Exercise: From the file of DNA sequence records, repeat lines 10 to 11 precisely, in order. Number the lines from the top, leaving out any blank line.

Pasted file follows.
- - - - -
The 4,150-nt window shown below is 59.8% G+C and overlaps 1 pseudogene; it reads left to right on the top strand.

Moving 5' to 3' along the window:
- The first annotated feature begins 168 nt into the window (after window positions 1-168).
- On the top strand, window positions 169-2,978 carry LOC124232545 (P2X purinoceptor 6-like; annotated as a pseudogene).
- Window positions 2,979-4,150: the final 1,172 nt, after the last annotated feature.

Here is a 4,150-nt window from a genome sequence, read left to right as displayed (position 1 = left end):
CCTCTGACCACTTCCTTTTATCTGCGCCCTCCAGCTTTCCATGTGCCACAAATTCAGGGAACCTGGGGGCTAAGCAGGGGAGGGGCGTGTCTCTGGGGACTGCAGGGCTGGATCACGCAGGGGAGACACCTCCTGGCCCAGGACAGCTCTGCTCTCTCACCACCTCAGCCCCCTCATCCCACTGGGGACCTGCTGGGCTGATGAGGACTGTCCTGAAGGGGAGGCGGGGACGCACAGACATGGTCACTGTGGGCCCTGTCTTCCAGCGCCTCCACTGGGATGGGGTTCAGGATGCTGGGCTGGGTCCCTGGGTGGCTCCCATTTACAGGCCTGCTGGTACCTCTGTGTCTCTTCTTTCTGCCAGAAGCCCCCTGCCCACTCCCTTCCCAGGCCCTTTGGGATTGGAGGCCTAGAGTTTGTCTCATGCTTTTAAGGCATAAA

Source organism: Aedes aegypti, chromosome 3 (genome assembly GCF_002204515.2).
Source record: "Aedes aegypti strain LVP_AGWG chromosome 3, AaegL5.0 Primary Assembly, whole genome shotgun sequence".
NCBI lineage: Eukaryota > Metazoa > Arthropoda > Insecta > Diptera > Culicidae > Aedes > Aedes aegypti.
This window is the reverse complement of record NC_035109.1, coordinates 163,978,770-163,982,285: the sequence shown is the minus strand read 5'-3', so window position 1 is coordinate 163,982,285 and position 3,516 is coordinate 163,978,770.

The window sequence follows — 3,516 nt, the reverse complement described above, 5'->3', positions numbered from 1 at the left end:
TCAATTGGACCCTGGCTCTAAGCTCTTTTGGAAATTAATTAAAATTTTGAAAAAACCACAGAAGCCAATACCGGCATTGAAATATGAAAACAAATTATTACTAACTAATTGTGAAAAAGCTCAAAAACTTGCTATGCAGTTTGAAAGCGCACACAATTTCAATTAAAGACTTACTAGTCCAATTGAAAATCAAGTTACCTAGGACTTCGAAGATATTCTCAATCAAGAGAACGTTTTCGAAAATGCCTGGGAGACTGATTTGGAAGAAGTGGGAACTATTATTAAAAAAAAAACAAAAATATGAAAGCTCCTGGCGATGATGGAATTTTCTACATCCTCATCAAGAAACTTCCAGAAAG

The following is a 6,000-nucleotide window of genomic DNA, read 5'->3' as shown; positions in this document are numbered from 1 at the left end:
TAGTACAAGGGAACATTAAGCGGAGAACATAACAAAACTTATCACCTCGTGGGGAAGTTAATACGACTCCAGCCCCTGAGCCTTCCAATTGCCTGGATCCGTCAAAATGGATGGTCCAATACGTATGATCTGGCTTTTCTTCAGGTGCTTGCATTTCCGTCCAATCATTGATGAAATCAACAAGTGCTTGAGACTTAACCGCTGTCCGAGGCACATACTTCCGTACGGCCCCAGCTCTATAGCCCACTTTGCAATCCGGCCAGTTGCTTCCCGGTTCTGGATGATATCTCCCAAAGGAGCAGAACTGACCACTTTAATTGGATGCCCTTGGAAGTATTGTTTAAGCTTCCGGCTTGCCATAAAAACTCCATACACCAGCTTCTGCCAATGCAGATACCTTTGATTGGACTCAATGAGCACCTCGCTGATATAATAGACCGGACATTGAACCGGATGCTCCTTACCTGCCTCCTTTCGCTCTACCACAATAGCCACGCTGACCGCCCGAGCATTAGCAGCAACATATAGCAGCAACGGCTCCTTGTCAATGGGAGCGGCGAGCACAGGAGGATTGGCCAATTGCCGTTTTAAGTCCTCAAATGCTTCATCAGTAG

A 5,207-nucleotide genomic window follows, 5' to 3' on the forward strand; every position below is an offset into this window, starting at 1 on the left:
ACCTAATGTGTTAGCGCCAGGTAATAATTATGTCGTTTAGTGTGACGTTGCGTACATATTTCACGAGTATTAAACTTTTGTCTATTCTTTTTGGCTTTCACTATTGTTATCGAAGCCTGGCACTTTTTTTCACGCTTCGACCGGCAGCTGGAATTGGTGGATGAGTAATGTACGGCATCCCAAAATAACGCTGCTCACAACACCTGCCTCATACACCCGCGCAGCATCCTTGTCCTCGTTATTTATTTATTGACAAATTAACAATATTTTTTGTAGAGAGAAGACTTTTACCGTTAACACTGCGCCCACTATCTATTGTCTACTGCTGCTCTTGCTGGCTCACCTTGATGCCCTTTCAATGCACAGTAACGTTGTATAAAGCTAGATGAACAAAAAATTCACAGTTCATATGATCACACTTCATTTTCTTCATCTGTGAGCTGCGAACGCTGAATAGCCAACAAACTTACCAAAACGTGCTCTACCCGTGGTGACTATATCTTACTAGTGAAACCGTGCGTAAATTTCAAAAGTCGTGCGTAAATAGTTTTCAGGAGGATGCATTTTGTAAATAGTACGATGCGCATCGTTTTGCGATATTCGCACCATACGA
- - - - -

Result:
NCBI lineage: Eukaryota > Metazoa > Arthropoda > Insecta > Diptera > Culicidae > Aedes > Aedes aegypti.
This window is the reverse complement of record NC_035109.1, coordinates 163,978,770-163,982,285: the sequence shown is the minus strand read 5'-3', so window position 1 is coordinate 163,982,285 and position 3,516 is coordinate 163,978,770.